Nuclear phosphorylated-Ser675β-catenin triggers Wnt transcriptional reactivation upon cardiac pressure-overload in mice and humans. (A) Normalized transcript expression of murine and RPKMs of human TCF7L2 expression in foetal and adult hearts (n = 3/per group). (B) Relative transcript levels of Tcf7l2 in 8 weeks post-TAC heart tissue vs. sham control (n≥5). (C) Representative immunoblots of TCF7L2 and β-catenin expression 3 days and 8 weeks post-TAC in murine heart ventricles compared to sham (n≥4). (D) Immunofluorescence image representing increased TCF7L2 (magenta) in isolated cardiomyocytes (CM) from 3 days post-TAC murine hearts (n = 3/group). (E) Total β-catenin, TCF7L2 and pSer675-β-catenin in nuclear (TBX5-enriched) fraction, 6-weeks post-TAC. (F) Relative transcript levels of the classical Wnt target gene, Axin2, and CM hypertrophic marker, Natriuretic peptide b (Nppb) 3 days and 2 weeks post-TAC in murine ventricular tissue versus sham control (n ≥ 5). (G) Western blots showing total β-catenin, pSer675-β-catenin and TCF7L2 in cardiac ventricular biopsies from ischemic (ICM) and dilated cardiomyopathies (DCM) as compared to non-failing (NF) human hearts (NF: n = 2; DCM: n = 6; ICM: n = 6). (H) TCF7L2 and its target AXIN2 transcript levels in cardiac ventricular biopsies from DCM and ICM as compared to NF human hearts (NF: n = 7; DCM: n = 15; ICM: n = 11). (I) Immunoblot showing stabilized (70 kDa) β-catenin, pSer675-β-catenin and TCF7L2 protein in β-catΔex3 ventricles. Representative immunofluorescence images showing increased perinuclear/nuclear pSer675-β-catenin (lower panel) or (J) TCF7L2 (magenta) in isolated CM β-catΔex3 ventricles compared to Crepos along with corresponding plots below images representing fluorescence intensity profiles over the nucleus. ACTN2 is shown in green, DAPI nuclear staining in blue (n = 3/group). The profiles show DAPI (blue) signal overlapping with TCF7L2 (magenta) with a higher intensity in β-catΔex3 CM. (K) Relative transcripts of Axin2 after 3 days and 3 weeks of induction in β-catΔex3 ventricles vs. control Crepos/β-catwt (Crepos) hearts (n = 10; 3 and 5; respectively). TATA-binding protein (Tbp) (B, F) and GAPDH (H) were used for transcript normalization. GAPDH and TPT1 serve as protein loading control for whole cell lysate (C, G and I) and GAPDH for cytosolic fraction (E) and TBX5 for nuclear fraction in E. Data are mean ± SEM; t-test and ANOVA, Bonferroni's multiple comparison tests. Scale bar: I: 5 μm and D, J: 20 μm.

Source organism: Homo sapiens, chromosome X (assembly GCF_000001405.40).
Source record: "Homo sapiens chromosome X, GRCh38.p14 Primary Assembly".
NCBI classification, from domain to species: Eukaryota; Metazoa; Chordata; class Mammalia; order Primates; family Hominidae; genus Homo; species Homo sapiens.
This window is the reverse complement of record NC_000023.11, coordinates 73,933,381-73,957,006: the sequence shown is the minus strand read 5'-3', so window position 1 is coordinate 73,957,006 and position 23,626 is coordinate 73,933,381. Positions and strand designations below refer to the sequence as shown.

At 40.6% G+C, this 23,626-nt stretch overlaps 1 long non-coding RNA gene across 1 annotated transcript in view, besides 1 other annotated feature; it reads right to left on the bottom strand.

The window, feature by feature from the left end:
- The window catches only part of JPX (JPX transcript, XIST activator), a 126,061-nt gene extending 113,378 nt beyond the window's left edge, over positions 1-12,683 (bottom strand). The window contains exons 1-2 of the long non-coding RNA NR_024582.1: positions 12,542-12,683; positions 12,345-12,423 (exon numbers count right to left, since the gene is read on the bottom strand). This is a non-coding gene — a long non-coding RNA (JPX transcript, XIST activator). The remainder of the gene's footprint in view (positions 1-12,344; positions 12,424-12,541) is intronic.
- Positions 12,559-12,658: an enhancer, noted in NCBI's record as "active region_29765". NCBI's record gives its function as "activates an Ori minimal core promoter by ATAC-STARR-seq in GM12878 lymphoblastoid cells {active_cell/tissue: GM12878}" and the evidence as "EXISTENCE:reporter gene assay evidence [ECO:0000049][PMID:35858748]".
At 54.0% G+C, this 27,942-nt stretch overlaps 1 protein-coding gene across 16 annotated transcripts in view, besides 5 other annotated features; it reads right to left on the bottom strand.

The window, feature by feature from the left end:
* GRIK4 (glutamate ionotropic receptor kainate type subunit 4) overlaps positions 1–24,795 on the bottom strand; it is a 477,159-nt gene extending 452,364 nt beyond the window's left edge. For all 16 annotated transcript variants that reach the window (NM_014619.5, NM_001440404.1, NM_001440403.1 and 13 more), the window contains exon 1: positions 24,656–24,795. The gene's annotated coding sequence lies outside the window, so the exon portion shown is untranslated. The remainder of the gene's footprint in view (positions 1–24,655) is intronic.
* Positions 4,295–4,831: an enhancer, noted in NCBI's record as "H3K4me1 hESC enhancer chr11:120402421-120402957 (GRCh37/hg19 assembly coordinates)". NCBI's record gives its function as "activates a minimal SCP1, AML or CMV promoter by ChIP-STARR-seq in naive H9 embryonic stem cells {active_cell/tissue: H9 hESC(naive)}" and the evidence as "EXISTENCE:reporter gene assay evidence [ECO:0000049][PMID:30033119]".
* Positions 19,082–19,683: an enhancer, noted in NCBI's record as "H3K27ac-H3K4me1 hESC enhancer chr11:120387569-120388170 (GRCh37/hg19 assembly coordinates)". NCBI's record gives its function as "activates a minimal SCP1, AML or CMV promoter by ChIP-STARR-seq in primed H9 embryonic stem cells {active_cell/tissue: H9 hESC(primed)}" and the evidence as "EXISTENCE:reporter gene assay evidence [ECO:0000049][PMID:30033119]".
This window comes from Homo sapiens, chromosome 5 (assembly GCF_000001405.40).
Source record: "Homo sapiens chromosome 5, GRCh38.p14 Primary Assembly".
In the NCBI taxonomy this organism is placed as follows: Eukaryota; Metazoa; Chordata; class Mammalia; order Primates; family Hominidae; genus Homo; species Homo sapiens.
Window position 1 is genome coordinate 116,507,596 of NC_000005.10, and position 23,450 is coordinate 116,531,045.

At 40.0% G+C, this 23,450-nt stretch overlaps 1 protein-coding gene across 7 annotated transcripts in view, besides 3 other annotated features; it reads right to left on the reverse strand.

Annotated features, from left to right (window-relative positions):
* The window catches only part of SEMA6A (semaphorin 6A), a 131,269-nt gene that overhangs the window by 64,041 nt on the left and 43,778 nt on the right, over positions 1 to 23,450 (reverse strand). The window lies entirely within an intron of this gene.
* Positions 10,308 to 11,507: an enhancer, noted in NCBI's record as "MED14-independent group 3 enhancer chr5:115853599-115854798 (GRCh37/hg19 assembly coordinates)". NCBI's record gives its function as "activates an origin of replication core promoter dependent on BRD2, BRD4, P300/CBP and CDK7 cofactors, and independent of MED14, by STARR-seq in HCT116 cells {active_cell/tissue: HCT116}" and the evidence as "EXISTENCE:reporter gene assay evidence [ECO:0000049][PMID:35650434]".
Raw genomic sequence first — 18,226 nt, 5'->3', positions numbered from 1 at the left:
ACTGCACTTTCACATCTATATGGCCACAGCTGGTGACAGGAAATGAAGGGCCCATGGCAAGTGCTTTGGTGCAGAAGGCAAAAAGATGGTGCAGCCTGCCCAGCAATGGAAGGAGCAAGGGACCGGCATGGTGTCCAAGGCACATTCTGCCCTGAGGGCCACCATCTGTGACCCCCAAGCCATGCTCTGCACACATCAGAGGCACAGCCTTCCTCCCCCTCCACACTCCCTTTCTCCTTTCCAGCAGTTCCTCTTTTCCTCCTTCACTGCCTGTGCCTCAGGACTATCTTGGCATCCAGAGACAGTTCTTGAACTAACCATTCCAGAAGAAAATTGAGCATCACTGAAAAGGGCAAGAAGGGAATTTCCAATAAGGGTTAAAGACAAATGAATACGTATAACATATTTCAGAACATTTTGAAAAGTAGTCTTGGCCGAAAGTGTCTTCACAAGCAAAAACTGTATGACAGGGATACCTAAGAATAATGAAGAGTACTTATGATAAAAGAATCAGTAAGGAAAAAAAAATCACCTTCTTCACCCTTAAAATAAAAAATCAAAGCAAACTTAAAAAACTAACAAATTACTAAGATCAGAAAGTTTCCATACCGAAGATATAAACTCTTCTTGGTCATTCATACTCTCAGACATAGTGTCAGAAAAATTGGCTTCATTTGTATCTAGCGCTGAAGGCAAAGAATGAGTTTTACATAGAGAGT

Figure 2.
Figure 2.